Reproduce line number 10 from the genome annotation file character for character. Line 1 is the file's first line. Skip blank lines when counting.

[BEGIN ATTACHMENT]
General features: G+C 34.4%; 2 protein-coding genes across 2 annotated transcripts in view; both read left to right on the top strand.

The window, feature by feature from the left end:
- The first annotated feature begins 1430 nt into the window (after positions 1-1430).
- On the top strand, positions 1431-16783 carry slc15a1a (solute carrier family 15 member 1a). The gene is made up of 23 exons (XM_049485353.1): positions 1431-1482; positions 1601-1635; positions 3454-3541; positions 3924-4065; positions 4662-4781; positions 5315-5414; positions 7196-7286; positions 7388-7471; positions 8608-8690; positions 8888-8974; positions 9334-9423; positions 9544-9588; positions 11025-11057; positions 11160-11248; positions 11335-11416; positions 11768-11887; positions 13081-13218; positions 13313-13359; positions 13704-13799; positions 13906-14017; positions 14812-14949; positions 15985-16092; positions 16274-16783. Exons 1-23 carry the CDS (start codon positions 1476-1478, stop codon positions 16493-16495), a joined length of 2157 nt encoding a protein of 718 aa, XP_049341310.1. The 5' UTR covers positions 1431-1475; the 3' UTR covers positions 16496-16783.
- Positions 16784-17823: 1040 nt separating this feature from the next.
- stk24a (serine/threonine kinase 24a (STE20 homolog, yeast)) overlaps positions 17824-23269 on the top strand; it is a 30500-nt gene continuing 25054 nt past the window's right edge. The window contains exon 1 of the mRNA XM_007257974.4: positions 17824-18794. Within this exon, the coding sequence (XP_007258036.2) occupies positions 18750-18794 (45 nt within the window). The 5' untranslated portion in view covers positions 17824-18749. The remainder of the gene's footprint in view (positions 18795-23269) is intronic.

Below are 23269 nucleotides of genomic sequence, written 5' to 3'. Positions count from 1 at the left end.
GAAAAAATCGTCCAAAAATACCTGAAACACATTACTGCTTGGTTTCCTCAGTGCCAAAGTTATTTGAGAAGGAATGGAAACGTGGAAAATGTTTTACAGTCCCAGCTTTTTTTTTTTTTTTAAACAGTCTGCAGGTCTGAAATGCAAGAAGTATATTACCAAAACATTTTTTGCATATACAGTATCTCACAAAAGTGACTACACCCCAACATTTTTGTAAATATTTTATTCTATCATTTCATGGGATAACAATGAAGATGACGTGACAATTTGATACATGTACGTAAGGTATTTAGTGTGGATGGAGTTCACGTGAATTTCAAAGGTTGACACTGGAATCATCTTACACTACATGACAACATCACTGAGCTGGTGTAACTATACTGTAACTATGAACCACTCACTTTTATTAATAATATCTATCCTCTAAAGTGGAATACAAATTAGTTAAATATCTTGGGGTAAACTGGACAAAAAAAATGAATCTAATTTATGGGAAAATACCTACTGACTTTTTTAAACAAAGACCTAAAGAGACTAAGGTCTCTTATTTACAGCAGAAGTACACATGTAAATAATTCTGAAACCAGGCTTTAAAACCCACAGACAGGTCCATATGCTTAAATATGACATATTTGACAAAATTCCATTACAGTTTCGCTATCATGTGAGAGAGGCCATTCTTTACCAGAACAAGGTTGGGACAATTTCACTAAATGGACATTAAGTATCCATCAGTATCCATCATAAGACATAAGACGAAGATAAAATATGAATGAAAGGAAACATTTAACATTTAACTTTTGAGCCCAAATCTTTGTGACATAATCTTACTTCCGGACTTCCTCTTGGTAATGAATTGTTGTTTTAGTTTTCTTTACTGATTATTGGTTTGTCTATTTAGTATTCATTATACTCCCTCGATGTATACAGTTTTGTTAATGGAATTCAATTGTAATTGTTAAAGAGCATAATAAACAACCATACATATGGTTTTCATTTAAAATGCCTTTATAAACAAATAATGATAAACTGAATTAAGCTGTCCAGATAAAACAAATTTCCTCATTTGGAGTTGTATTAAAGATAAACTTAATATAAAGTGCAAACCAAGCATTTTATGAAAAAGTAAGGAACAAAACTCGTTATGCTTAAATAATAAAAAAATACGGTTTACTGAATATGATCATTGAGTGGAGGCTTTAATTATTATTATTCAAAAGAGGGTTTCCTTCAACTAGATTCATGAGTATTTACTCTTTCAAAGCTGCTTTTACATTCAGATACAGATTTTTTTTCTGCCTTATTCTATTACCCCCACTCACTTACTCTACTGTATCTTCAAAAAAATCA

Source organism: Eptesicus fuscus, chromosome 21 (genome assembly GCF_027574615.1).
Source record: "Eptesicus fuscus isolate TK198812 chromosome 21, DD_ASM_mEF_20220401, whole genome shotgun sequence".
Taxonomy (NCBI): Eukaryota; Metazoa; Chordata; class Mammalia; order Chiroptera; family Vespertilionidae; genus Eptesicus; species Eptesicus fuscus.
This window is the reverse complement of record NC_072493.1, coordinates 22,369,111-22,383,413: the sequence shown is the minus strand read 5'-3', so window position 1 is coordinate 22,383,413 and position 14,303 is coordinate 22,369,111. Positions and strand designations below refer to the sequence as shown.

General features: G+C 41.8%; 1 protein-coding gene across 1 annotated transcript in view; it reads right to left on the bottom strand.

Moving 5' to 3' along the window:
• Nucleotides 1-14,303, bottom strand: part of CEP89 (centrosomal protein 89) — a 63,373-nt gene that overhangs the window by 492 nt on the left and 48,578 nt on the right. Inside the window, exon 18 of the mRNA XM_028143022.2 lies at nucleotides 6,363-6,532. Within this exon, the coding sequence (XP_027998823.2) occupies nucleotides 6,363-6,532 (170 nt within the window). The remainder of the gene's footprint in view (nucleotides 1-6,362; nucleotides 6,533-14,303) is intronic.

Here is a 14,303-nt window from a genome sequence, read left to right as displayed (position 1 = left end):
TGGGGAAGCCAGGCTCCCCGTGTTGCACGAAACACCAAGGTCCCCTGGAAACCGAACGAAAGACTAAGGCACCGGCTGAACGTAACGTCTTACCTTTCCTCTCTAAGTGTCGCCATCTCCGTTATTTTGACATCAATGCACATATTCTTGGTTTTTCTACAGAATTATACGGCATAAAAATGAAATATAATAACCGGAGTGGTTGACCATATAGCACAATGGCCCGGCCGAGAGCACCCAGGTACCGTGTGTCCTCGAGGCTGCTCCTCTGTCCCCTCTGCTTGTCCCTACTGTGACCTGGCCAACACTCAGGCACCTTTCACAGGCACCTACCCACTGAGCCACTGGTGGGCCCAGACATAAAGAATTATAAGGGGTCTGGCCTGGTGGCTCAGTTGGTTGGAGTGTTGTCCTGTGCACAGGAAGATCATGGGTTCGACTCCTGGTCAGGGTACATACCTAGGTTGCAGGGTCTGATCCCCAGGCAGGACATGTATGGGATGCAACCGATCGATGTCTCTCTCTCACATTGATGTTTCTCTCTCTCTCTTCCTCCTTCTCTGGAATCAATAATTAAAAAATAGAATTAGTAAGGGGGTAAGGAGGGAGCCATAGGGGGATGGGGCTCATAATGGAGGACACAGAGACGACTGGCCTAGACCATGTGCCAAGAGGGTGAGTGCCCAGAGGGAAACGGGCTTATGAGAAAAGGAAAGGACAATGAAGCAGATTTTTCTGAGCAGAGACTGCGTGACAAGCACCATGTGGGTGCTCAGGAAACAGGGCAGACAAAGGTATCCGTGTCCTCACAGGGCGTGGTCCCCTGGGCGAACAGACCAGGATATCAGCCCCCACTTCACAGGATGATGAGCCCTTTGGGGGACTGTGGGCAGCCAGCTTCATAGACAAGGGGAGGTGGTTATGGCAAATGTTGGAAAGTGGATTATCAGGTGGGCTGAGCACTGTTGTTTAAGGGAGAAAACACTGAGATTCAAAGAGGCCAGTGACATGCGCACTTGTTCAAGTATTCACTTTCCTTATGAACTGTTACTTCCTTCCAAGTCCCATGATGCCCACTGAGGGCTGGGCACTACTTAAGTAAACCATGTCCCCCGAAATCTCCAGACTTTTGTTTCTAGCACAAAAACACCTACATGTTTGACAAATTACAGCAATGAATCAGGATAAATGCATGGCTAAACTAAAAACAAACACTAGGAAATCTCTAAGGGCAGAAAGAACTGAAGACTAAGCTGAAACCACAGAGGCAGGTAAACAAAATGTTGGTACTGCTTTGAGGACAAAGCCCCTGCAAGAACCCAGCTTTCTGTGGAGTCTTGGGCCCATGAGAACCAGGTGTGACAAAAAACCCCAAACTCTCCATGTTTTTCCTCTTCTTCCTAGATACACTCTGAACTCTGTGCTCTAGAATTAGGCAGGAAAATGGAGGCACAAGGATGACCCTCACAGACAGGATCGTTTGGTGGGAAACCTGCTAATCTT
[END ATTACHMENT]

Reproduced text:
Source record: "Eptesicus fuscus isolate TK198812 chromosome 21, DD_ASM_mEF_20220401, whole genome shotgun sequence".